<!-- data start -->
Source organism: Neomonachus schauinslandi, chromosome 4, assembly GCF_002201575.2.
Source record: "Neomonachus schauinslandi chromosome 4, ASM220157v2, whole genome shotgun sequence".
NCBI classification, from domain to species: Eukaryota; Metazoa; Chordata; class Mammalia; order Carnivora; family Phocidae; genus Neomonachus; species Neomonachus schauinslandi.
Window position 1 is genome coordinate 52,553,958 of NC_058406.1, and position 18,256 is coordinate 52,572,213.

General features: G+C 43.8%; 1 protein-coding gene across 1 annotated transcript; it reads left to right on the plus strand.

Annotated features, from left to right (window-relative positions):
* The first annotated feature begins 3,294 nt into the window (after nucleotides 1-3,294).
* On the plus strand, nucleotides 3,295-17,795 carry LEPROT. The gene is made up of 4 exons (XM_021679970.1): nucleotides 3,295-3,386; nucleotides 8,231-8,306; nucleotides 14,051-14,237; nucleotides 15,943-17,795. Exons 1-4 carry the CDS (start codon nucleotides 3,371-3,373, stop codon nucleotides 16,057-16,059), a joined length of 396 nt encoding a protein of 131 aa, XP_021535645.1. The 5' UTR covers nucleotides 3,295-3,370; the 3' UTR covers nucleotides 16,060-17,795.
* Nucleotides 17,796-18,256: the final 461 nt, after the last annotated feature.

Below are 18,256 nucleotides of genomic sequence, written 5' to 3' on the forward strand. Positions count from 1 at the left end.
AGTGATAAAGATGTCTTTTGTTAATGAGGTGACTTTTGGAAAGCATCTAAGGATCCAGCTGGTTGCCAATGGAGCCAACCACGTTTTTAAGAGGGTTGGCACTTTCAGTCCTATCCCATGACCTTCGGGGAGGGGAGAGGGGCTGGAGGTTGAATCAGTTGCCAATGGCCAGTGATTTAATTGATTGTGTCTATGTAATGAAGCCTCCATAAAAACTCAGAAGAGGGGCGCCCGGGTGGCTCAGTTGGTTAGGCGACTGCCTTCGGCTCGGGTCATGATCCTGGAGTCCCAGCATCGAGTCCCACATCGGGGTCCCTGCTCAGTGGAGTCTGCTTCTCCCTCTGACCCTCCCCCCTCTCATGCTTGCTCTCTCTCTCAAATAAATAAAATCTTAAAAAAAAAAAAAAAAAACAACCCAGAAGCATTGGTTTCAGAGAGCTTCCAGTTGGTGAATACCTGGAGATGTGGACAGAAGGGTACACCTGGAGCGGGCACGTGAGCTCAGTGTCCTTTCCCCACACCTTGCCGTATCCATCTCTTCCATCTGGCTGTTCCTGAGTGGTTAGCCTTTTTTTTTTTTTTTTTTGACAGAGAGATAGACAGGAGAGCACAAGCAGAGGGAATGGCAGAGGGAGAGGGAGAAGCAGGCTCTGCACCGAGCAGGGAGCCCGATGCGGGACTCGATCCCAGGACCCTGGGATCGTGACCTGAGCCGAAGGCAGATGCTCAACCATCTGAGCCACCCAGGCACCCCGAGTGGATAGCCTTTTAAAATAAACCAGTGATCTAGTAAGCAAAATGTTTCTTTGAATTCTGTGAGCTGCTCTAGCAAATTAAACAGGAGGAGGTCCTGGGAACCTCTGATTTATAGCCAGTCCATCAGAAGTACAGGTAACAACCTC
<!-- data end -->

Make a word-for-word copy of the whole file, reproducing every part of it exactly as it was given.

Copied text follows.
Source organism: Neomonachus schauinslandi, chromosome 4, assembly GCF_002201575.2.
Source record: "Neomonachus schauinslandi chromosome 4, ASM220157v2, whole genome shotgun sequence".
NCBI classification, from domain to species: Eukaryota; Metazoa; Chordata; class Mammalia; order Carnivora; family Phocidae; genus Neomonachus; species Neomonachus schauinslandi.
Window position 1 is genome coordinate 52,553,958 of NC_058406.1, and position 18,256 is coordinate 52,572,213.

General features: G+C 43.8%; 1 protein-coding gene across 1 annotated transcript; it reads left to right on the plus strand.

Annotated features, from left to right (window-relative positions):
* The first annotated feature begins 3,294 nt into the window (after nucleotides 1-3,294).
* On the plus strand, nucleotides 3,295-17,795 carry LEPROT. The gene is made up of 4 exons (XM_021679970.1): nucleotides 3,295-3,386; nucleotides 8,231-8,306; nucleotides 14,051-14,237; nucleotides 15,943-17,795. Exons 1-4 carry the CDS (start codon nucleotides 3,371-3,373, stop codon nucleotides 16,057-16,059), a joined length of 396 nt encoding a protein of 131 aa, XP_021535645.1. The 5' UTR covers nucleotides 3,295-3,370; the 3' UTR covers nucleotides 16,060-17,795.
* Nucleotides 17,796-18,256: the final 461 nt, after the last annotated feature.

Below are 18,256 nucleotides of genomic sequence, written 5' to 3' on the forward strand. Positions count from 1 at the left end.
AGTGATAAAGATGTCTTTTGTTAATGAGGTGACTTTTGGAAAGCATCTAAGGATCCAGCTGGTTGCCAATGGAGCCAACCACGTTTTTAAGAGGGTTGGCACTTTCAGTCCTATCCCATGACCTTCGGGGAGGGGAGAGGGGCTGGAGGTTGAATCAGTTGCCAATGGCCAGTGATTTAATTGATTGTGTCTATGTAATGAAGCCTCCATAAAAACTCAGAAGAGGGGCGCCCGGGTGGCTCAGTTGGTTAGGCGACTGCCTTCGGCTCGGGTCATGATCCTGGAGTCCCAGCATCGAGTCCCACATCGGGGTCCCTGCTCAGTGGAGTCTGCTTCTCCCTCTGACCCTCCCCCCTCTCATGCTTGCTCTCTCTCTCAAATAAATAAAATCTTAAAAAAAAAAAAAAAAAACAACCCAGAAGCATTGGTTTCAGAGAGCTTCCAGTTGGTGAATACCTGGAGATGTGGACAGAAGGGTACACCTGGAGCGGGCACGTGAGCTCAGTGTCCTTTCCCCACACCTTGCCGTATCCATCTCTTCCATCTGGCTGTTCCTGAGTGGTTAGCCTTTTTTTTTTTTTTTTTTGACAGAGAGATAGACAGGAGAGCACAAGCAGAGGGAATGGCAGAGGGAGAGGGAGAAGCAGGCTCTGCACCGAGCAGGGAGCCCGATGCGGGACTCGATCCCAGGACCCTGGGATCGTGACCTGAGCCGAAGGCAGATGCTCAACCATCTGAGCCACCCAGGCACCCCGAGTGGATAGCCTTTTAAAATAAACCAGTGATCTAGTAAGCAAAATGTTTCTTTGAATTCTGTGAGCTGCTCTAGCAAATTAAACAGGAGGAGGTCCTGGGAACCTCTGATTTATAGCCAGTCCATCAGAAGTACAGGTAACAACCTC